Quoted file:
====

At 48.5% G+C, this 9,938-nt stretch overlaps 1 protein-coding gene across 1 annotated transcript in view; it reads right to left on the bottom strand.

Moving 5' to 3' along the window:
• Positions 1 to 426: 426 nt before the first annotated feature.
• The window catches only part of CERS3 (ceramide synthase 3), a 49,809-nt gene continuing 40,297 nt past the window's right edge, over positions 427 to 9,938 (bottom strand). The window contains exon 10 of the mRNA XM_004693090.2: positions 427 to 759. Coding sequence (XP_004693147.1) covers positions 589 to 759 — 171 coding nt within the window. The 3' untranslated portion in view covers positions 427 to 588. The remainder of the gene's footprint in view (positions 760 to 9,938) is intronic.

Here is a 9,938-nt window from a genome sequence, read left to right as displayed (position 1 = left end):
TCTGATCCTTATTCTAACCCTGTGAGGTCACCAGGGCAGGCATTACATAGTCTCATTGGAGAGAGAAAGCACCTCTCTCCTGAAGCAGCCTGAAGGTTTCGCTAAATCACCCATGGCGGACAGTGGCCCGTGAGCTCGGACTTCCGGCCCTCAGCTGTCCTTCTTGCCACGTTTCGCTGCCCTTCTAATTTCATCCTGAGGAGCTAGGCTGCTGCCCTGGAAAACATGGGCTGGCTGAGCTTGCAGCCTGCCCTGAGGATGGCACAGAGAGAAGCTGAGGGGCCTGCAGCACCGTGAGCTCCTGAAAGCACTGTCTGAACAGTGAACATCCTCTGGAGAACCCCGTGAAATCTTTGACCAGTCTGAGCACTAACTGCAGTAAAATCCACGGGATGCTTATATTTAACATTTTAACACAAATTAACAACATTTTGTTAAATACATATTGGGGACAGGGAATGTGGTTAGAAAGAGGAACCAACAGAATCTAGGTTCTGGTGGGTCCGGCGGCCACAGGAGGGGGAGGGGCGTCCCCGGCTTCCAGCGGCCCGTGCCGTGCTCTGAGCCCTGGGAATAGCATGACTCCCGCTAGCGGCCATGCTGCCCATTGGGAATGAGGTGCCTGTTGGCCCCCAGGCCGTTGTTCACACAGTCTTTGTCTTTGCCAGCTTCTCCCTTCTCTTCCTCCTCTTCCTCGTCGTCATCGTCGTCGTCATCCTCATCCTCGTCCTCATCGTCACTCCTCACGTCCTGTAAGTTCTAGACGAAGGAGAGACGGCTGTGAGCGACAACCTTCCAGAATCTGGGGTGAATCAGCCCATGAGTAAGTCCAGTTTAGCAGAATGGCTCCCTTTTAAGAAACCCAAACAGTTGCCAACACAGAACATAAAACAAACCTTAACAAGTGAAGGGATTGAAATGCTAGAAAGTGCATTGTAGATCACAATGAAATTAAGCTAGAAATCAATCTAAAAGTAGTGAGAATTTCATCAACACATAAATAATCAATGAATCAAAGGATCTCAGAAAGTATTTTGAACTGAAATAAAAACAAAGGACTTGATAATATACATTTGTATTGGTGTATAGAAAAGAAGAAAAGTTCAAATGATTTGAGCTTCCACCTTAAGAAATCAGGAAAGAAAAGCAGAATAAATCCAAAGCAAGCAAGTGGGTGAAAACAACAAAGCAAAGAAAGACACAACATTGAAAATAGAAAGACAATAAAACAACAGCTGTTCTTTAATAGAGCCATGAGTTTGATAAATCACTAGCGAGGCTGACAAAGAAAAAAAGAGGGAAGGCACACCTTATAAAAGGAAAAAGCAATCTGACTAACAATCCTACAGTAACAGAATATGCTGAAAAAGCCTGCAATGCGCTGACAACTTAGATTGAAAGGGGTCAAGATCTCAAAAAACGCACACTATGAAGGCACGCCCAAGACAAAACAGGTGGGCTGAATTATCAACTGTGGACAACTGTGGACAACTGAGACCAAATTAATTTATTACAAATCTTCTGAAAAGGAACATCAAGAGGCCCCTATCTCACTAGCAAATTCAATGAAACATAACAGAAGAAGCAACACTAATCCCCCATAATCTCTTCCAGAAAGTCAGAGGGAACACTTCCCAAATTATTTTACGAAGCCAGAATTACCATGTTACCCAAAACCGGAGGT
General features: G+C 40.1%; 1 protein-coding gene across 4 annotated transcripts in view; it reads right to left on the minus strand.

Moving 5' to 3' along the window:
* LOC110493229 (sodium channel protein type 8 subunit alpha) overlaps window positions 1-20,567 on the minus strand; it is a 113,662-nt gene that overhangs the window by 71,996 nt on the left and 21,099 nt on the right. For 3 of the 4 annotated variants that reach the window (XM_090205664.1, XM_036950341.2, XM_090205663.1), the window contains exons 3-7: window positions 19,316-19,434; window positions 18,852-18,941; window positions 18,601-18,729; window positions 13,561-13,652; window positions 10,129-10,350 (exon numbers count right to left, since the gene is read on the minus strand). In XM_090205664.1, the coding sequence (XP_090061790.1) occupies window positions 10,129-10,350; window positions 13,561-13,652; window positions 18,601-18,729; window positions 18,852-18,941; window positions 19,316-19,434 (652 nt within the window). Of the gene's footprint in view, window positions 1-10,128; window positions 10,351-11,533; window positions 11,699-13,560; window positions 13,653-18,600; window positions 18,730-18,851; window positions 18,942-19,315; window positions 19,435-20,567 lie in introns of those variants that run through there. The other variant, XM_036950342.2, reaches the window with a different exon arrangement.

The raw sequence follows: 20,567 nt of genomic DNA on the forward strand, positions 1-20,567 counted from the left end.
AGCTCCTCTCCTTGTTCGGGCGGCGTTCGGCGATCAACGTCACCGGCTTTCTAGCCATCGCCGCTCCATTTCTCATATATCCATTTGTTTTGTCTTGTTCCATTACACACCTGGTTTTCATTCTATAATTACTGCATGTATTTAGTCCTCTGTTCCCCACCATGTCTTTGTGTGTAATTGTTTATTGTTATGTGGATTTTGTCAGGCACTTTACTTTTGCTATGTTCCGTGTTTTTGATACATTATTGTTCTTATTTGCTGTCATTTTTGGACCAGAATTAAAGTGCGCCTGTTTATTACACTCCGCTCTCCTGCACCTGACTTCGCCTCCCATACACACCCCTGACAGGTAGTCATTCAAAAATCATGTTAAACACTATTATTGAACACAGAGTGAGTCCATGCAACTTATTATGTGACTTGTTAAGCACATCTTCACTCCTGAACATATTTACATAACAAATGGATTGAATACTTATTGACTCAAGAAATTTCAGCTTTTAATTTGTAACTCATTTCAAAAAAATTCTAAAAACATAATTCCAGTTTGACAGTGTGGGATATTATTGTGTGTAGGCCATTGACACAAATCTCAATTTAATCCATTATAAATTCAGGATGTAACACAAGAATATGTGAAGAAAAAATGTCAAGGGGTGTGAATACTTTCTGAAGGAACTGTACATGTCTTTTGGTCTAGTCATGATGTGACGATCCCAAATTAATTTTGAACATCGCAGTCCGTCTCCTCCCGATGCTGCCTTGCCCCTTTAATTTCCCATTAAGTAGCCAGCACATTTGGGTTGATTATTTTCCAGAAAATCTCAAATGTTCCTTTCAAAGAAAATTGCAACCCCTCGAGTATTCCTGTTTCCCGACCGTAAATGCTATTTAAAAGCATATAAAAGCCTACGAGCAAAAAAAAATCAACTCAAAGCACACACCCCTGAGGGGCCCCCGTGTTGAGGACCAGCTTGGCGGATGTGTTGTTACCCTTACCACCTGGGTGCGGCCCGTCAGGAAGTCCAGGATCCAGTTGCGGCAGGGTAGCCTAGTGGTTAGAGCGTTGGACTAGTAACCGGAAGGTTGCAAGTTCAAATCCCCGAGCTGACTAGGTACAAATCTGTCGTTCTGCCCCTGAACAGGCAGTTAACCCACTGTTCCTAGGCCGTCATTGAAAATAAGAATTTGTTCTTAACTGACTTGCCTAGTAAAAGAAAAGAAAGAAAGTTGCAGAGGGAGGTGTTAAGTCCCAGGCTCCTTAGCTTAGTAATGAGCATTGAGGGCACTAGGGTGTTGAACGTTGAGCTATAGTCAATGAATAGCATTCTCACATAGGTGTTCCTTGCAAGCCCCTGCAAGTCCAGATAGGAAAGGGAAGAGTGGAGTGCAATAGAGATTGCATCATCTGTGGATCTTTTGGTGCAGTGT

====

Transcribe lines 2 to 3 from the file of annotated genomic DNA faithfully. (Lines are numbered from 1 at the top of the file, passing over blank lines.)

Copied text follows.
Moving 5' to 3' along the window:
• Positions 1 to 426: 426 nt before the first annotated feature.